What does it mean to carry a mindset that disability in society is a gift that we cannot live without? That people experiencing disability and those gifted by fullness of presence of such people in their lives carry important skills, lessons, and technique that have benefit to all people? This bit of beautiful work illustrates just such a moment, where we can recognize the methods drawn from work within the lives of people with disability.
Just this very concept was demonstrated in Purulia in December 2021, as a group of people committed to a stronger, safer world borrowed a powerful tool from the disability movement and applied it to their work.
As is well known, planning is often done by those who carry both voice and power, and the result of such planning often serves to direct others who are expected to conform and comply. For decades, this has been done to people with disability, as professionals, governments, organizations, and even families direct their futures. In this process, the voices and agency of people with disability sometimes remain unheard. For people with intellectual and developmental disability, this has often led to small, constrained lives, where people never have a chance to offer their gifts.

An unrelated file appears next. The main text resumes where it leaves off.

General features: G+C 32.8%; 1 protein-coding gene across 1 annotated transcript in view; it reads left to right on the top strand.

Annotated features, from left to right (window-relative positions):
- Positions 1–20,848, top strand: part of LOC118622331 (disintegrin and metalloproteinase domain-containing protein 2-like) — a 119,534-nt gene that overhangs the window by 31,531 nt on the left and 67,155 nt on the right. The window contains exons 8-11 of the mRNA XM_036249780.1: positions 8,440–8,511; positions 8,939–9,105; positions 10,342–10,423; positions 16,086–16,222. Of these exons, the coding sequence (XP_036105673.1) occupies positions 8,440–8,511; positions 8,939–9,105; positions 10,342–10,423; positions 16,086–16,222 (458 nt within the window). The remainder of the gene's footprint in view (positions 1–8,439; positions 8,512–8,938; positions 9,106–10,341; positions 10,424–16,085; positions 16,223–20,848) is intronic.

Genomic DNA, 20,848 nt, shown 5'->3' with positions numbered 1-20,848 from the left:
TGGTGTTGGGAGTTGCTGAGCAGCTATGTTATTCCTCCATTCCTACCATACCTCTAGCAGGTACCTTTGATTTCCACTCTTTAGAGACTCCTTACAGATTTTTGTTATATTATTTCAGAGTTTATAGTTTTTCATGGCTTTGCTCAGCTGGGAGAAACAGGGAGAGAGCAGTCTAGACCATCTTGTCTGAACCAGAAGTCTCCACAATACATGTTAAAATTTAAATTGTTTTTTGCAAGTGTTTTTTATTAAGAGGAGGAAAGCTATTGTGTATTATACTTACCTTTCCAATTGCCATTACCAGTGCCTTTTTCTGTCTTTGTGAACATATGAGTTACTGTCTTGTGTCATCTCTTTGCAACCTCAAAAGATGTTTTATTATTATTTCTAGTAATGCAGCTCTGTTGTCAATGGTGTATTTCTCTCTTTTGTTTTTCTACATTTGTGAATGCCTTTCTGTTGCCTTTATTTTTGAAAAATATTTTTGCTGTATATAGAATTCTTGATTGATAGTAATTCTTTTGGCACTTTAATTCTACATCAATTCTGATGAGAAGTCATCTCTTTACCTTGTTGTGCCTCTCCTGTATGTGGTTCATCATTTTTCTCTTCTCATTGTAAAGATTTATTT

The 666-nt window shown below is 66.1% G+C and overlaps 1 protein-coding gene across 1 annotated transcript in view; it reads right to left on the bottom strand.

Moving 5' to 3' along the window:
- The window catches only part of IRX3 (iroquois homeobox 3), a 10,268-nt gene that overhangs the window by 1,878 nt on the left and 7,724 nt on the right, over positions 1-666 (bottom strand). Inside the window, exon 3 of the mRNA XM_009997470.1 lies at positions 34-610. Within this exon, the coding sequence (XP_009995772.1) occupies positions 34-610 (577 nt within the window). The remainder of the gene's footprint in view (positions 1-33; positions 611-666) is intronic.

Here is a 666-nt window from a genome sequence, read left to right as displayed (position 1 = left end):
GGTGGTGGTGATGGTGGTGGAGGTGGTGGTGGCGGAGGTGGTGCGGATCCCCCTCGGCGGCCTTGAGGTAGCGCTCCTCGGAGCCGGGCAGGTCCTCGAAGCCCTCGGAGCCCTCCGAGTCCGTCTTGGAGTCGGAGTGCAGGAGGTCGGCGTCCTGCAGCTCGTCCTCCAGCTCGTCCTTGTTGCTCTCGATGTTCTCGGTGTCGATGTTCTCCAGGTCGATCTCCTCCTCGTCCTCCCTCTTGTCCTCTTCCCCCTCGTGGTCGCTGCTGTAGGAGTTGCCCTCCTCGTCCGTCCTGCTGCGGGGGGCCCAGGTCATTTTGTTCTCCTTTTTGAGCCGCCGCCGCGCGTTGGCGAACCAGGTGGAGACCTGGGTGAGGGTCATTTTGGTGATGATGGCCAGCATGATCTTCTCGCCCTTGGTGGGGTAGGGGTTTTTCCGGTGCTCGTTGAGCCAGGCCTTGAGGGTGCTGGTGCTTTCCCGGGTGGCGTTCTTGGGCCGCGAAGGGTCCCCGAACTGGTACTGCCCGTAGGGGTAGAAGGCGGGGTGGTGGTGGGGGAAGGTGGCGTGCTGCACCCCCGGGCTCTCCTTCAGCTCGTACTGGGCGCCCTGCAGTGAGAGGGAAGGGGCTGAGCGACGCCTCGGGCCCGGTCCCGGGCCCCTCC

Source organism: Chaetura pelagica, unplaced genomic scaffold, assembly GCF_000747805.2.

Person-Centered Planning techniques were first developed as a way to recognize the agency and full-personhood of someone who may need help in directing their future. In fact, these types of techniques require that the person be at the almost literal center of the planning process, while those in support of the person listen deeply and make respectful guesses about what the person might want, need, or desire in order to live a full life. These process, such as PATH, or MAPS, or Personal Futures Planning, are being used to plan WITH rather than plan FOR people with disability in India.
A small but passionate group of people from diverse areas are working in Purulia, West Bengal to adapt such techniques, bringing together lots of diverse stakeholders to guide the vision and the action of a new initiative, Aadhar (an Outreach Project of Biswa Gouri Trust), designed to empower local organizations such as Bandhu, Purulia doing important community work. Experienced in using PATH as an inclusive process for people with disability and their families, Sarbani Mallick, Meena Jain, and the team at Biswa Gouri Charitable Trust and her colleagues decided to borrow from their planning tools for people with disability to craft their work together, as they knew that the local people working and living in the communities they serve must have both a voice and a choice in the planning stages. The images say it all – diverse people putting their hearts, minds, and heads together in a way that honors those at the centre of the work. One can see that the circle of support is all participating fully in developing both the vision and the path to get there. Thank goodness that the presence of disability within society has taught us to listen better, adapt, grow, and thrive. We meet together in circles in family homes, in meeting rooms, inside, outside, in the fields and the forests alike, to dream together, and to actualize that dream. All voices are heard, and all voices matter.